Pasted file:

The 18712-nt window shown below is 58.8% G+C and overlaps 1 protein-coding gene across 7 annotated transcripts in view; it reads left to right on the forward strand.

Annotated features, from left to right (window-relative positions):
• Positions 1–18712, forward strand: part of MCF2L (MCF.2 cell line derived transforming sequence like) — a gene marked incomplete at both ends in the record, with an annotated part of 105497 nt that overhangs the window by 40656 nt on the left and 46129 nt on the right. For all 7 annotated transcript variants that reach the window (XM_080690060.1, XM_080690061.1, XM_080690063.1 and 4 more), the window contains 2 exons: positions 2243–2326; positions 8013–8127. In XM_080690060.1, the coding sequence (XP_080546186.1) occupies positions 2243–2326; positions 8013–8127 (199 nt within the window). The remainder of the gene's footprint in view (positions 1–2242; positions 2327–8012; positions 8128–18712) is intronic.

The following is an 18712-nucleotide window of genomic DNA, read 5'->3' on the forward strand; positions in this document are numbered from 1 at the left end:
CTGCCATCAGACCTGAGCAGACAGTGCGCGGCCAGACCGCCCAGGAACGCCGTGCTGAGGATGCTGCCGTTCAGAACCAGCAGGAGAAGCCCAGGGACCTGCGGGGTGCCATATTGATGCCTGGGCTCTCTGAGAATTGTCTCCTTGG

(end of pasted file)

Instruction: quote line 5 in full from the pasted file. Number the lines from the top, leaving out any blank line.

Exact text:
CTGCCATCAGACCTGAGCAGACAGTGCGCGGCCAGACCGCCCAGGAACGCCGTGCTGAGGATGCTGCCGTTCAGAACCAGCAGGAGAAGCCCAGGGACCTGCGGGGTGCCATATTGATGCCTGGGCTCTCTGAGAATTGTCTCCTTGG